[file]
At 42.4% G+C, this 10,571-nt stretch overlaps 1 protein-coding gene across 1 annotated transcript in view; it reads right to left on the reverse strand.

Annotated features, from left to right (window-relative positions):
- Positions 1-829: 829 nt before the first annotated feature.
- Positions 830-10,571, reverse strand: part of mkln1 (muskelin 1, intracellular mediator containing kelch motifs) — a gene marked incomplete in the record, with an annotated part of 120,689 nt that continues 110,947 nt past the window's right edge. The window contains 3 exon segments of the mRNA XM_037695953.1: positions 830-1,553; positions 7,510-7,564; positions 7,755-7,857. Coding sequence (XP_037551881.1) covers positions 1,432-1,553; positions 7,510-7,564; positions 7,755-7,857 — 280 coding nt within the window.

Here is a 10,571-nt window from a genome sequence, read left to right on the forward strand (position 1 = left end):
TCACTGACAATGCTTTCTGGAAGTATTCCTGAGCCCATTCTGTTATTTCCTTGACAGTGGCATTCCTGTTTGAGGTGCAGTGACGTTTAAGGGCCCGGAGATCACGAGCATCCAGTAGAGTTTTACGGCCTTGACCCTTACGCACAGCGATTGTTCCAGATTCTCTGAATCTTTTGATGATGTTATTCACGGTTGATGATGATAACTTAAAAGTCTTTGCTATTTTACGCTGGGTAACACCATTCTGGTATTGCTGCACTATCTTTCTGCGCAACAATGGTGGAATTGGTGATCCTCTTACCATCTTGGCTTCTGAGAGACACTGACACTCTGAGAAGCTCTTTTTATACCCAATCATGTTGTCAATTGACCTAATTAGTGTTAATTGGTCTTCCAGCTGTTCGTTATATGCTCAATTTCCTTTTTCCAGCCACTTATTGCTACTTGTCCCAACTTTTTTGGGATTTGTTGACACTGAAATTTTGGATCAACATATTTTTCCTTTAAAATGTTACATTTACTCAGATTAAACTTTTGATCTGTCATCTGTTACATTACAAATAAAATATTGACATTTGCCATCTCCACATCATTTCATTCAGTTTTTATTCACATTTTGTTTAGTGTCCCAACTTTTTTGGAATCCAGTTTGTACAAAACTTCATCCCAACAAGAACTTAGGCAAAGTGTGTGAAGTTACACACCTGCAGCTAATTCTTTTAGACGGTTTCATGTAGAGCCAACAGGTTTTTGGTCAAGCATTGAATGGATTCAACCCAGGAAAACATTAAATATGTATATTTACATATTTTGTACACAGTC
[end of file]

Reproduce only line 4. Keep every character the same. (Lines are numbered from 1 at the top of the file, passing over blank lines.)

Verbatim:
- Positions 830-10,571, reverse strand: part of mkln1 (muskelin 1, intracellular mediator containing kelch motifs) — a gene marked incomplete in the record, with an annotated part of 120,689 nt that continues 110,947 nt past the window's right edge. The window contains 3 exon segments of the mRNA XM_037695953.1: positions 830-1,553; positions 7,510-7,564; positions 7,755-7,857. Coding sequence (XP_037551881.1) covers positions 1,432-1,553; positions 7,510-7,564; positions 7,755-7,857 — 280 coding nt within the window.